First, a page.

Construction activity declined for the third month running in March as most building sites remained shuttered due to Covid-19 restrictions.
Activity across all sub-sectors fell sharply, according to Ulster Bank's monthly measure of activity in the sector, but the pace of decline eased somewhat relative to the extreme weakness registered in January and February.
The bank's Purchasing Managers' Index is designed to track changes in total construction activity on a scale of 1 to 100.
It remained well below the 50-breakeven point in March.
However, at 30.9, it was up from February's reading of 27.
The decline in house building activity eased markedly as the quarter came to a close, the report concluded.
There was increasing confidence among firms that the coming year will see an expansion in activity, with an end to the lockdown expected and the subsequent reopening of sites as well as a release of pent-up demand.
Construction of housing is due to pick back up from today from the very low level of activity permitted in recent months.
Sentiment was at its highest in over two years with almost 60% of respondents forecasting an expansion of activity.
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"Despite what has undoubtedly been an exceptionally weak start to the year, survey respondents are becoming increasingly upbeat about the prospects for recovery," Simon Barry, Chief Economist, Republic of Ireland at Ulster Bank, said.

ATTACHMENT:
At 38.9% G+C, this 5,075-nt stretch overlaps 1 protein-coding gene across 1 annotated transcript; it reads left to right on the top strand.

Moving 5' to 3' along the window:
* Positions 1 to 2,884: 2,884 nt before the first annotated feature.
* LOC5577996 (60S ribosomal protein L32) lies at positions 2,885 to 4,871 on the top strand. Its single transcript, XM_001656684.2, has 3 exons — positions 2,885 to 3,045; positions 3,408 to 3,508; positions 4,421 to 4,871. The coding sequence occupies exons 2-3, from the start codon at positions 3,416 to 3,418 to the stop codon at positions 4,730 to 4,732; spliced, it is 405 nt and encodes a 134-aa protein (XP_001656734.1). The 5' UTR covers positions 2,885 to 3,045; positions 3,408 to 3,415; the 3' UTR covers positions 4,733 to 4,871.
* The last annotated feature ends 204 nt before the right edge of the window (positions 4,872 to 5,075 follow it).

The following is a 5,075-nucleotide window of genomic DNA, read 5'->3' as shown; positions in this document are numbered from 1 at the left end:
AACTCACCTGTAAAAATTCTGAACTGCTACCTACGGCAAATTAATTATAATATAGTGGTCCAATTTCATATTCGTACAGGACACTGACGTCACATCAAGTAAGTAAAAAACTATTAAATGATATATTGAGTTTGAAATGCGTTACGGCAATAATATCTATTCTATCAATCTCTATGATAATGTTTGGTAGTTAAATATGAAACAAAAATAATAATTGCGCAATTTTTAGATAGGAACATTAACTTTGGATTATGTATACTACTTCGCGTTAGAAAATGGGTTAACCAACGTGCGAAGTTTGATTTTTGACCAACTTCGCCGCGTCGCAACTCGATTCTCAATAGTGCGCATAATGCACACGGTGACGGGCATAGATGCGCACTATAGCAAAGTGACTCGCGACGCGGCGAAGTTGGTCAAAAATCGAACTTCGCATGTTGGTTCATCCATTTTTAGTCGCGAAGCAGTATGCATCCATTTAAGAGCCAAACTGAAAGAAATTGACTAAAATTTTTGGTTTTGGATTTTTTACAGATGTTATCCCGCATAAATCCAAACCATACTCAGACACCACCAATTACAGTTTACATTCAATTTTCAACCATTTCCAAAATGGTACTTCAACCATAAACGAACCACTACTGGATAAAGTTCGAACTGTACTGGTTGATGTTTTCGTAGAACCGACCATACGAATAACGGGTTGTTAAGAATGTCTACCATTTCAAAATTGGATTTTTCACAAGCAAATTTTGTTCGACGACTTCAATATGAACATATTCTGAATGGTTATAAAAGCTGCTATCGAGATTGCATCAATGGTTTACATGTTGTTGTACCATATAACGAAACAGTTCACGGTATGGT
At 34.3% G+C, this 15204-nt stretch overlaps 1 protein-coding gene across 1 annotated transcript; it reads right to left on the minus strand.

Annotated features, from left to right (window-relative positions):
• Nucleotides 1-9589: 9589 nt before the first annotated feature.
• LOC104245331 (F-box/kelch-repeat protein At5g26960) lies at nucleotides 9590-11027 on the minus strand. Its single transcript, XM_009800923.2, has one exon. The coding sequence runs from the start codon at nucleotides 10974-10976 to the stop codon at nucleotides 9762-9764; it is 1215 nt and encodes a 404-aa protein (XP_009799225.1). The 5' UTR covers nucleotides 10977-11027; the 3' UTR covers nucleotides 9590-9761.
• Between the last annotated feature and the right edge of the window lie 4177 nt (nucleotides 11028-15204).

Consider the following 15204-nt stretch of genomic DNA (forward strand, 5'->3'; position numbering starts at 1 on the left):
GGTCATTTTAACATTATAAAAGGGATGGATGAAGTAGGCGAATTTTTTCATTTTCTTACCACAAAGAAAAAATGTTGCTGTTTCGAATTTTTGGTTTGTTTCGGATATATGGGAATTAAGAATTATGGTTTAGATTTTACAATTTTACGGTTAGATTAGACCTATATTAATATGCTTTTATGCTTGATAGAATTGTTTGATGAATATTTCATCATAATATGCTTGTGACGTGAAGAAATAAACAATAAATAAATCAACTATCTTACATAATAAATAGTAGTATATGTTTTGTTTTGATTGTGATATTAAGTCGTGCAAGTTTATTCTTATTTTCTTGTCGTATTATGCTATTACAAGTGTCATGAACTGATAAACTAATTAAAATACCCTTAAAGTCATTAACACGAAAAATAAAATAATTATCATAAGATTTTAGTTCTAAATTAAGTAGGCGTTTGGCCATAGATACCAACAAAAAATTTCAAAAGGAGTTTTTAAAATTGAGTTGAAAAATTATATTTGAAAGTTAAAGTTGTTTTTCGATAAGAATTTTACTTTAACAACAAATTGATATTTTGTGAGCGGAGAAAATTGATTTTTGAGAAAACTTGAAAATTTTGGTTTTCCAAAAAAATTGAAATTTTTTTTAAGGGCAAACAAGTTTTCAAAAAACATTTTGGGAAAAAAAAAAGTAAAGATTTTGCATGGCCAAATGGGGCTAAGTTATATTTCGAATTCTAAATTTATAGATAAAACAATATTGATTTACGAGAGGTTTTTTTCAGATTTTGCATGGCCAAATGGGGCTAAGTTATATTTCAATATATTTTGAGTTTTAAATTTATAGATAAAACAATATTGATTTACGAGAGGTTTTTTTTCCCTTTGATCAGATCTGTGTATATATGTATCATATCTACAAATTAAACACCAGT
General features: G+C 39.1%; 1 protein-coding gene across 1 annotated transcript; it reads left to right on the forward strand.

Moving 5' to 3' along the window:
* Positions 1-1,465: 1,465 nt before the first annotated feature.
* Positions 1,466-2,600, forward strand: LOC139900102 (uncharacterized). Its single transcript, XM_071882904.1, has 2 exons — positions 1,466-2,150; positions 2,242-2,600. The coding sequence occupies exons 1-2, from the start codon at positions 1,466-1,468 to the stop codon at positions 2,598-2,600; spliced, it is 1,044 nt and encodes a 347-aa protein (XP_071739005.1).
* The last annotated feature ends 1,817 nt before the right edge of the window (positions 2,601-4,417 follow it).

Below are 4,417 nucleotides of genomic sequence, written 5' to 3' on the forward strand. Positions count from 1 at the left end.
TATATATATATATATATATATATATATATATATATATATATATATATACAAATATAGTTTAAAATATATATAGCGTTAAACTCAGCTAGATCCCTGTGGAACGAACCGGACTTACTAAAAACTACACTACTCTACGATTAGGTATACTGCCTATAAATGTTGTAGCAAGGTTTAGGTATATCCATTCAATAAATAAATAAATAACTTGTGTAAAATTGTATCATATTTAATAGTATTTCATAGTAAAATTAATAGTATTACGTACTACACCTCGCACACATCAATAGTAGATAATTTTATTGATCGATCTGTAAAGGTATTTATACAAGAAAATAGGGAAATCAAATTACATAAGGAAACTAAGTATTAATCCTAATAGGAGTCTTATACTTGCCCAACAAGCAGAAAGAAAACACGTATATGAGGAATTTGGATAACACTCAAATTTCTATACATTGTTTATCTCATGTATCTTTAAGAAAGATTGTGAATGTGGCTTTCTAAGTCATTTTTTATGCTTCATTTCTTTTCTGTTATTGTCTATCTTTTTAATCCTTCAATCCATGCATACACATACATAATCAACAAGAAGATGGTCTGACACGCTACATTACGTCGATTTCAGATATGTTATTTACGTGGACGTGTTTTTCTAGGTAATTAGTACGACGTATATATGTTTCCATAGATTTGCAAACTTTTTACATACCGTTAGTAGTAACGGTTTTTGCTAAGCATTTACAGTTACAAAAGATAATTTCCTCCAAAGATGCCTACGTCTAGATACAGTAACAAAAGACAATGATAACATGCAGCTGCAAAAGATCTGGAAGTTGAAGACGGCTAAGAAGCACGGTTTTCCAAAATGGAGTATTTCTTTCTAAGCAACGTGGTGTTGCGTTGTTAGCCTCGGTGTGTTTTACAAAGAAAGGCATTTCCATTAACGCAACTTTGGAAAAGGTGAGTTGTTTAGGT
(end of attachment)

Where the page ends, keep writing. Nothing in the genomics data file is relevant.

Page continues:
"The jump in confidence was underpinned by the expectation of improved business conditions for the sector as restrictions are eased and as pent-up demand is released.
"Indeed, the recent government announcement that residential and childcare-related construction can restart from this week marks an important, albeit partial, step in the sector's recovery journey," he added.
Input cost inflation quickened in March at the fastest pace in over three years, the report found.
The pandemic and Brexit were the two key factors leading to higher input prices, according to respondents, with rising costs for shipping and raw materials such as metals mentioned in particular.
Both factors were also blamed for continued severe delays in receiving purchased items.
"There's a dichotomy between the impact of the restrictions over the last few months, but definitely a sector that's looking forward to better times," Simon Barry said of today's PMI results.
Speaking on Morning Ireland, he said it couldn't be automatically presumed that housing output would be as low as 16,000 units this year, as some estimates have projected.
"It's worth bearing in mind that there were similar projections last year and they proved to be excessively pessimistic," he said.
"There is a reasonable pipeline of activity there. For example, almost 22,000 new units were commenced in 2020. The sector has demonstrated ability to bounce back quickly once restrictions are eased."
20,676 housing units were completed last year, according to the Central Statistics Office, considerably more than had been forecast at the height of the first lockdown last year.
It was down less than 2% on the number of completions in 2019.